– A tribute service is planned for Bill Winegard at 11 a.m. on April 6 in War Memorial Hall. –
One of the University of Guelph’s founding presidents, the Hon. William “Bill” Winegard, died Thursday night at the age of 94.
“Bill Winegard played a pivotal role in helping U of G become the institution that it is today,” said U of G president Franco Vaccarino.
“Bill embodied the values that still help to guide this University: volunteerism, community engagement, leadership. He appreciated the complex nature of human beings, and helped make U of G a place that respects that individual complexity as well as the significance of our collective culture and history. He was a gentleman, and his generosity, thoughtfulness and passion will be remembered and missed by all.”
The University will hold a celebration of life service at a later date; more details will be forthcoming. The University’s flags will be lowered in his honour on the day of the celebration.
Do you have a memory of Bill Winegard that you want to share? Post a comment on the University’s Facebook page.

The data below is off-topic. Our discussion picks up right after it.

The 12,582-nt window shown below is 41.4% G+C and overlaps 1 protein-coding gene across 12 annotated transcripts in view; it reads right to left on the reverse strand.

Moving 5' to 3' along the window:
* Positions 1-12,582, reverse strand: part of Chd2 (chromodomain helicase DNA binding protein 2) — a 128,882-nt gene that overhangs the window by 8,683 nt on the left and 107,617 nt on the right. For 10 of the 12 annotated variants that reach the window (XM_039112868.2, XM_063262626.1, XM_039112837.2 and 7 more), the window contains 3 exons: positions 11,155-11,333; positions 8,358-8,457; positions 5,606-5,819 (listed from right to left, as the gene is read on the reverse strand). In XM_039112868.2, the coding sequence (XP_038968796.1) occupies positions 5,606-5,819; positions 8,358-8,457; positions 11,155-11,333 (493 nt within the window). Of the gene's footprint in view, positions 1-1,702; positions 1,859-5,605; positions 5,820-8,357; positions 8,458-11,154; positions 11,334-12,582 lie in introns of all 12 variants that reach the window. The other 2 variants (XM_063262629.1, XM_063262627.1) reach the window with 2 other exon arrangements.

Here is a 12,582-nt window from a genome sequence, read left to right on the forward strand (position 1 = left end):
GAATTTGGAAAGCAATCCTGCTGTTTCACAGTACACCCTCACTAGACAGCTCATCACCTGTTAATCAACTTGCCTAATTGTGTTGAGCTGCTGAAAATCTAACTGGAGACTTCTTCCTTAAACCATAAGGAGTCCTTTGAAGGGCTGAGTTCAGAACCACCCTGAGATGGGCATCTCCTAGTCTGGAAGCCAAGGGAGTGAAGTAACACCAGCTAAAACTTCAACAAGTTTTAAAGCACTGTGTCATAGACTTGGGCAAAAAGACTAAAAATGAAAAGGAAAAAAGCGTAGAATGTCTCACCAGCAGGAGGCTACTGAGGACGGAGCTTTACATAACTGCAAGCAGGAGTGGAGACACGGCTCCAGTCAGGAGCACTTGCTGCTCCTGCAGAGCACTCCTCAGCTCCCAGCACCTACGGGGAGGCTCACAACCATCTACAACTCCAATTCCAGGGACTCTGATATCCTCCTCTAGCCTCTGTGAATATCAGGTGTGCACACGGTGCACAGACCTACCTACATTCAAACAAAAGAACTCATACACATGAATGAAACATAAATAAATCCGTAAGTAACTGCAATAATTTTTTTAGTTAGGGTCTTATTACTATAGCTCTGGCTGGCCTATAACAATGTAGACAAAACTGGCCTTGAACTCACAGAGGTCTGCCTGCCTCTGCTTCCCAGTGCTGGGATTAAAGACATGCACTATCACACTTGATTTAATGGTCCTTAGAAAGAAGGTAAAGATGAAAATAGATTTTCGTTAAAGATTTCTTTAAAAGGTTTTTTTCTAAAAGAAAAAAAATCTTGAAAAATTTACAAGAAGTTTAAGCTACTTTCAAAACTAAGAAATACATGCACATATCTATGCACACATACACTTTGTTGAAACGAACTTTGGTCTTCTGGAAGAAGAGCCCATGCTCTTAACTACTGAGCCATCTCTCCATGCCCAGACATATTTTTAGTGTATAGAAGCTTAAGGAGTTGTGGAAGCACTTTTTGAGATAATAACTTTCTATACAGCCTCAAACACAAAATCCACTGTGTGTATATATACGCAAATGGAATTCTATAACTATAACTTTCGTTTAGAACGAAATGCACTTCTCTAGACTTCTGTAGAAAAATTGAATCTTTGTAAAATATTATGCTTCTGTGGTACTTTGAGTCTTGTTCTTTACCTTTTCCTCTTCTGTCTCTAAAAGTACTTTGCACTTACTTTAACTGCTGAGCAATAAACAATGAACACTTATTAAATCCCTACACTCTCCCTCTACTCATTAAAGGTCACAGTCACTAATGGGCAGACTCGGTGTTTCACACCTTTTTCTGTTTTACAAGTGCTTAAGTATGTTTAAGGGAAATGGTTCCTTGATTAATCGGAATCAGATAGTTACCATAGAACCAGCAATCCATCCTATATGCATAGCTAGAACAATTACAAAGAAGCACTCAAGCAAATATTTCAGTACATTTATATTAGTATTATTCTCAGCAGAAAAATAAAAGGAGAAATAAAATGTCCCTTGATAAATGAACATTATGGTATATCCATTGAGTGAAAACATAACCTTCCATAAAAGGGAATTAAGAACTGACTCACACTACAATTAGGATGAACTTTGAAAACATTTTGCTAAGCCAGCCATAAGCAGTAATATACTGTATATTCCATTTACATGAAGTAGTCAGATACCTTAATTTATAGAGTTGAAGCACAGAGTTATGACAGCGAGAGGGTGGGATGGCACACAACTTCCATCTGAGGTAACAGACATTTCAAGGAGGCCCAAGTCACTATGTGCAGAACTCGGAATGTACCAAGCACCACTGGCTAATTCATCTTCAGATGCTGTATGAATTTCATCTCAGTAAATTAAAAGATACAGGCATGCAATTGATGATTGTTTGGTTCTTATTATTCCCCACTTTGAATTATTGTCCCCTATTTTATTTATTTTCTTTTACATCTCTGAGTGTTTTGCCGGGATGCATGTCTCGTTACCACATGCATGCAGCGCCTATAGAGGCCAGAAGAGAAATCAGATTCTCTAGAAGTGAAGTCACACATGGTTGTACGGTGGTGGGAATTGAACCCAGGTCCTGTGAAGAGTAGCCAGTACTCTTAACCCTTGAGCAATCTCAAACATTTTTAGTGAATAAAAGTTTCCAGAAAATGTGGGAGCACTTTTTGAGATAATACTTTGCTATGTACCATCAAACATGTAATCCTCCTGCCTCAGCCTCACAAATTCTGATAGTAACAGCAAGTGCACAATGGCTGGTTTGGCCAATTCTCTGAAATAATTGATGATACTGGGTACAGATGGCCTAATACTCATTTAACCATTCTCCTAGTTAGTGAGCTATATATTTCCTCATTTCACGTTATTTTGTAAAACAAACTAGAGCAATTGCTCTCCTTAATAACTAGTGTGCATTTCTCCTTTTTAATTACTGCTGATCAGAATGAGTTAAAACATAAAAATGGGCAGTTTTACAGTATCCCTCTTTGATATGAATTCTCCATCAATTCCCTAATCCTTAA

Winegard had a varied and influential career as an educator, administrator, engineer, scientist and federal politician. He served as U of G’s second president and vice-chancellor from 1967 to 1975.
Winegard came to U of G three years after its founding in 1964. He played a pivotal role in converting an agricultural, veterinary sciences and home economics institution into a comprehensive university, including expansion of the humanities and social sciences. He also reorganized the college structure, gave students an official voice on governing policies and opened Senate meetings to the public.
After retiring from academia and U of G, Winegard entered federal politics. As a Member of Parliament for Guelph, he served as parliamentary secretary to the minister of international trade, and was the minister of state (science and technology) and Canada’s first minister for science.
Before joining U of G, he was assistant dean of graduate studies at the University of Toronto. He served in the Royal Canadian Navy from 1942 to 1945 and was the youngest qualified navigating officer.
Winegard is also known for his dedication to social and environmental causes and his volunteer work, including reading to children at U of G’s Child Care and Learning Centre.
On campus, he has lent his name to Winegard Walk, the William Winegard Exemplary Volunteer Involvement Awards and the Winegard Medal for undergraduate achievement. He also established three annual visiting lectureships at Guelph.
He was named an Officer of the Order of Canada in 1998 and received the Queen’s Diamond Jubilee Medal in 2012. U of G presented him with the Lincoln Alexander Medal of Distinguished Service and the Lincoln Alexander Outstanding Leader Award.